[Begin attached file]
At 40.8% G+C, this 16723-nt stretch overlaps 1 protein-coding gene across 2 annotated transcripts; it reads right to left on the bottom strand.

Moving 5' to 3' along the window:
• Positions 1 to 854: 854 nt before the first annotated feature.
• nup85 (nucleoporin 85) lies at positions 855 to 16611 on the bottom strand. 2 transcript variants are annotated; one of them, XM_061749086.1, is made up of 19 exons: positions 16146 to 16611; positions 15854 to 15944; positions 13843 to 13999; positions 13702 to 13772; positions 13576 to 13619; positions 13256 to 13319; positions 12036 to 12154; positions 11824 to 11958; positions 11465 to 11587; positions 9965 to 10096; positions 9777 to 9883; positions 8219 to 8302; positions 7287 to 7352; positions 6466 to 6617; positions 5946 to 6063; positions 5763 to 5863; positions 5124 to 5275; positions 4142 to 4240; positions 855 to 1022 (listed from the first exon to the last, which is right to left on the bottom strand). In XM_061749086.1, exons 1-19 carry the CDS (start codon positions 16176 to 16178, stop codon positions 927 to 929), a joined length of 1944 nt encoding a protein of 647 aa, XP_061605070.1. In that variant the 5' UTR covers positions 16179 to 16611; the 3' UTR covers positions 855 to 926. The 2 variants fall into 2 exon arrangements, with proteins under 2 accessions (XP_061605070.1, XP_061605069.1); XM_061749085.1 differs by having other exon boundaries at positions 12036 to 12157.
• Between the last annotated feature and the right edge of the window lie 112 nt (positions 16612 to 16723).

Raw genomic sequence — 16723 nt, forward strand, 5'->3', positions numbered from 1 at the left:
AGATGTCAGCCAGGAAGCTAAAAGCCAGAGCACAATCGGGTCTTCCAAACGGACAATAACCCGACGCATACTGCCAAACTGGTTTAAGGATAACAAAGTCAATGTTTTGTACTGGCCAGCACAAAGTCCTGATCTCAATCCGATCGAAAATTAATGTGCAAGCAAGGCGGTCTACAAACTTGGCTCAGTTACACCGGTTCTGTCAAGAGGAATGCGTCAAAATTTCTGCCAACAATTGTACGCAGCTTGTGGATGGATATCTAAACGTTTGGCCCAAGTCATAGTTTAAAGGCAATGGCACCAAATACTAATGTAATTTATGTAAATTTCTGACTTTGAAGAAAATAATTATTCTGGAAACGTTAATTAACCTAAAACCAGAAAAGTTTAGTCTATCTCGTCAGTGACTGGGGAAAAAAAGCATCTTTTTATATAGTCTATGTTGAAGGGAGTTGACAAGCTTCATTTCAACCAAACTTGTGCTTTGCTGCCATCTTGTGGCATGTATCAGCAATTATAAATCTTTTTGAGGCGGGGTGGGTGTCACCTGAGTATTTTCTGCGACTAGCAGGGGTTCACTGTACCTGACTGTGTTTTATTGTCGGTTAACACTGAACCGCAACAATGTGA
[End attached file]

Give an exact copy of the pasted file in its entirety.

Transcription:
At 40.8% G+C, this 16723-nt stretch overlaps 1 protein-coding gene across 2 annotated transcripts; it reads right to left on the bottom strand.

Moving 5' to 3' along the window:
• Positions 1 to 854: 854 nt before the first annotated feature.
• nup85 (nucleoporin 85) lies at positions 855 to 16611 on the bottom strand. 2 transcript variants are annotated; one of them, XM_061749086.1, is made up of 19 exons: positions 16146 to 16611; positions 15854 to 15944; positions 13843 to 13999; positions 13702 to 13772; positions 13576 to 13619; positions 13256 to 13319; positions 12036 to 12154; positions 11824 to 11958; positions 11465 to 11587; positions 9965 to 10096; positions 9777 to 9883; positions 8219 to 8302; positions 7287 to 7352; positions 6466 to 6617; positions 5946 to 6063; positions 5763 to 5863; positions 5124 to 5275; positions 4142 to 4240; positions 855 to 1022 (listed from the first exon to the last, which is right to left on the bottom strand). In XM_061749086.1, exons 1-19 carry the CDS (start codon positions 16176 to 16178, stop codon positions 927 to 929), a joined length of 1944 nt encoding a protein of 647 aa, XP_061605070.1. In that variant the 5' UTR covers positions 16179 to 16611; the 3' UTR covers positions 855 to 926. The 2 variants fall into 2 exon arrangements, with proteins under 2 accessions (XP_061605070.1, XP_061605069.1); XM_061749085.1 differs by having other exon boundaries at positions 12036 to 12157.
• Between the last annotated feature and the right edge of the window lie 112 nt (positions 16612 to 16723).

Raw genomic sequence — 16723 nt, forward strand, 5'->3', positions numbered from 1 at the left:
AGATGTCAGCCAGGAAGCTAAAAGCCAGAGCACAATCGGGTCTTCCAAACGGACAATAACCCGACGCATACTGCCAAACTGGTTTAAGGATAACAAAGTCAATGTTTTGTACTGGCCAGCACAAAGTCCTGATCTCAATCCGATCGAAAATTAATGTGCAAGCAAGGCGGTCTACAAACTTGGCTCAGTTACACCGGTTCTGTCAAGAGGAATGCGTCAAAATTTCTGCCAACAATTGTACGCAGCTTGTGGATGGATATCTAAACGTTTGGCCCAAGTCATAGTTTAAAGGCAATGGCACCAAATACTAATGTAATTTATGTAAATTTCTGACTTTGAAGAAAATAATTATTCTGGAAACGTTAATTAACCTAAAACCAGAAAAGTTTAGTCTATCTCGTCAGTGACTGGGGAAAAAAAGCATCTTTTTATATAGTCTATGTTGAAGGGAGTTGACAAGCTTCATTTCAACCAAACTTGTGCTTTGCTGCCATCTTGTGGCATGTATCAGCAATTATAAATCTTTTTGAGGCGGGGTGGGTGTCACCTGAGTATTTTCTGCGACTAGCAGGGGTTCACTGTACCTGACTGTGTTTTATTGTCGGTTAACACTGAACCGCAACAATGTGA